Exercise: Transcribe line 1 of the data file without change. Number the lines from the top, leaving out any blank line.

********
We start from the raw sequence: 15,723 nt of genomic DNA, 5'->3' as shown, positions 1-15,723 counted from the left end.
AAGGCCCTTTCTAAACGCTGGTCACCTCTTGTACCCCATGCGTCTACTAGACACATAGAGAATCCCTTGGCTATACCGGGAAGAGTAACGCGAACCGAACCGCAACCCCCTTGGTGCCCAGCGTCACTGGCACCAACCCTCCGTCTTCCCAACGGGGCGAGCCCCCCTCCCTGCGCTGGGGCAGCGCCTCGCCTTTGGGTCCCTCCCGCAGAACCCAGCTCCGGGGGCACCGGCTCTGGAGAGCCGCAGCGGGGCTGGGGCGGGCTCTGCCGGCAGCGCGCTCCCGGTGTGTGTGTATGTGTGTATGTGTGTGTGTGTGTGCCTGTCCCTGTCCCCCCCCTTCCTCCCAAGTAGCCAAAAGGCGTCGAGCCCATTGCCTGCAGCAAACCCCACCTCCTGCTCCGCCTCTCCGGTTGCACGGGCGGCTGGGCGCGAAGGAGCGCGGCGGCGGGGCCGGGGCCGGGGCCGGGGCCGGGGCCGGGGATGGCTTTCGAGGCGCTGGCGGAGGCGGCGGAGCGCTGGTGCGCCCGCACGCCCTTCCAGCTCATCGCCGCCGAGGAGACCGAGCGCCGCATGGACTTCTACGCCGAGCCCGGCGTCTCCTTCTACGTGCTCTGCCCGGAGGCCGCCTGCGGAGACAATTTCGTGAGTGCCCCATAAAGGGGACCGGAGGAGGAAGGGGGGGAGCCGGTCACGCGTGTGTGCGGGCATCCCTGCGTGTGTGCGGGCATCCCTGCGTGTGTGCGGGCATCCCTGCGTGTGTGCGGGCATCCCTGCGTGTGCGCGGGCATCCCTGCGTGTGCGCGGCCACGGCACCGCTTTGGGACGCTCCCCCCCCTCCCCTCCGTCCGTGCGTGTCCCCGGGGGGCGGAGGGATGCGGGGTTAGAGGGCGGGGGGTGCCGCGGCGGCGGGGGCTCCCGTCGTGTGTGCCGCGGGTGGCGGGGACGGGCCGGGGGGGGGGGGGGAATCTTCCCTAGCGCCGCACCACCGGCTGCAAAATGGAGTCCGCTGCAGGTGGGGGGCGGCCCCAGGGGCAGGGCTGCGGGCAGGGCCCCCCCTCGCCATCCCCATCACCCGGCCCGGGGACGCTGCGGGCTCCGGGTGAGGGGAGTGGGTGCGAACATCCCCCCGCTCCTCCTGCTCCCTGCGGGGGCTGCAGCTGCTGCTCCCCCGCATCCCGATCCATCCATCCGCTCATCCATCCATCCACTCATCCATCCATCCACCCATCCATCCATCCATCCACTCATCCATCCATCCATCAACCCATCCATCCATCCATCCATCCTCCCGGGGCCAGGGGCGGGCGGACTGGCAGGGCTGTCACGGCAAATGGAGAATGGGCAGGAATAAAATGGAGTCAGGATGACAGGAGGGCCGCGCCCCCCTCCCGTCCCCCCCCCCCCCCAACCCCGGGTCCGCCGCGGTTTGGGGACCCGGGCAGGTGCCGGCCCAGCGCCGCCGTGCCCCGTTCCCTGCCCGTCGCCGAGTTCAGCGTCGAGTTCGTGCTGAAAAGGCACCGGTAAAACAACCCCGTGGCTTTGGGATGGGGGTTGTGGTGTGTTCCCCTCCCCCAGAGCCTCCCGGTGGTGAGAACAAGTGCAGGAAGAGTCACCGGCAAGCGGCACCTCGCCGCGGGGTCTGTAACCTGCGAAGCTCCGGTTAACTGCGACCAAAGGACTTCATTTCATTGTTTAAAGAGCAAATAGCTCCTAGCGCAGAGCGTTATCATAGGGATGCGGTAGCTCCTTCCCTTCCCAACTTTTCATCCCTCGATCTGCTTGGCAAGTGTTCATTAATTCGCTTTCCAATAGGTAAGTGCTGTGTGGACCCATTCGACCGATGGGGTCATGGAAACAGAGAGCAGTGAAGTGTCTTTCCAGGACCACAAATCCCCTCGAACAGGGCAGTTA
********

We start from the raw sequence: 15,723 nt of genomic DNA, 5'->3' as shown, positions 1-15,723 counted from the left end.